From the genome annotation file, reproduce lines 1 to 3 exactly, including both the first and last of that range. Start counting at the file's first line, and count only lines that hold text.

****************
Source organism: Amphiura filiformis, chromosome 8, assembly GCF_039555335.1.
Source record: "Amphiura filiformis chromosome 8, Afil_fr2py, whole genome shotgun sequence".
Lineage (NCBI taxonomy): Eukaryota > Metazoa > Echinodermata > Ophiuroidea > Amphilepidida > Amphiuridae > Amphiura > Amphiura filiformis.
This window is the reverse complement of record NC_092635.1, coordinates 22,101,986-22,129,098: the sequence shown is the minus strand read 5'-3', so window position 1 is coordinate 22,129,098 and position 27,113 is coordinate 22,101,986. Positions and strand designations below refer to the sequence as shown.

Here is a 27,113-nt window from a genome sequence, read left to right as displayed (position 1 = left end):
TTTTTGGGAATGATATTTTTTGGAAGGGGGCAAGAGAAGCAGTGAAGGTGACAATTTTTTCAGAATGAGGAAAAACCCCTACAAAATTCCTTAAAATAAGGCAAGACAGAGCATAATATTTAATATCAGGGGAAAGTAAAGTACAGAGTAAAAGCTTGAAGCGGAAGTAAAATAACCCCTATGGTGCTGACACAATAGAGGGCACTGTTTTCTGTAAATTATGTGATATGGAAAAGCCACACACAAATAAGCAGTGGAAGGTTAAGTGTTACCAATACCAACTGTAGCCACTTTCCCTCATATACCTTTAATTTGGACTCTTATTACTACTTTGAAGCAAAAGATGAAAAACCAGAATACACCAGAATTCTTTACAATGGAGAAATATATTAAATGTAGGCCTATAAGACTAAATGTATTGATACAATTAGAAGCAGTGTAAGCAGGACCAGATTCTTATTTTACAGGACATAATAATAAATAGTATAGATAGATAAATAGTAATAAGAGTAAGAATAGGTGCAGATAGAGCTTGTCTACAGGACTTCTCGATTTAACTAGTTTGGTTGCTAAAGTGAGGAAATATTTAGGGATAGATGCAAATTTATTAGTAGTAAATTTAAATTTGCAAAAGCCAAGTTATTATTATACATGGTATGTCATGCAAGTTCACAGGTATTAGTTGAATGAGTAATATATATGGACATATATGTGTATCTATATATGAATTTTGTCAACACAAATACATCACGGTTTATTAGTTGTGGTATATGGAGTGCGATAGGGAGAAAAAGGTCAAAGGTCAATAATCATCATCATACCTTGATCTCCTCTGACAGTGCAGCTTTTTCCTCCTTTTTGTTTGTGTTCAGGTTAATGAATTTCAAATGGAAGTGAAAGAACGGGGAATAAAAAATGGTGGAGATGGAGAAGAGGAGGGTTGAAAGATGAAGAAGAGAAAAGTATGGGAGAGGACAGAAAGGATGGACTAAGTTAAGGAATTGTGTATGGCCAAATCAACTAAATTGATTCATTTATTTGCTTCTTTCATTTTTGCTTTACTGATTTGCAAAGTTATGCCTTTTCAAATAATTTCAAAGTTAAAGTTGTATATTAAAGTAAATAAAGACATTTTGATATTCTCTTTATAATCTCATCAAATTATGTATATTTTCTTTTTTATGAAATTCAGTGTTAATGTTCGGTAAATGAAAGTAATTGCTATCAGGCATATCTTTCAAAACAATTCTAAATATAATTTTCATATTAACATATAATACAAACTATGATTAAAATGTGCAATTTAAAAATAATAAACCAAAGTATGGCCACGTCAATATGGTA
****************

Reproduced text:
Source organism: Amphiura filiformis, chromosome 8, assembly GCF_039555335.1.
Source record: "Amphiura filiformis chromosome 8, Afil_fr2py, whole genome shotgun sequence".
Lineage (NCBI taxonomy): Eukaryota > Metazoa > Echinodermata > Ophiuroidea > Amphilepidida > Amphiuridae > Amphiura > Amphiura filiformis.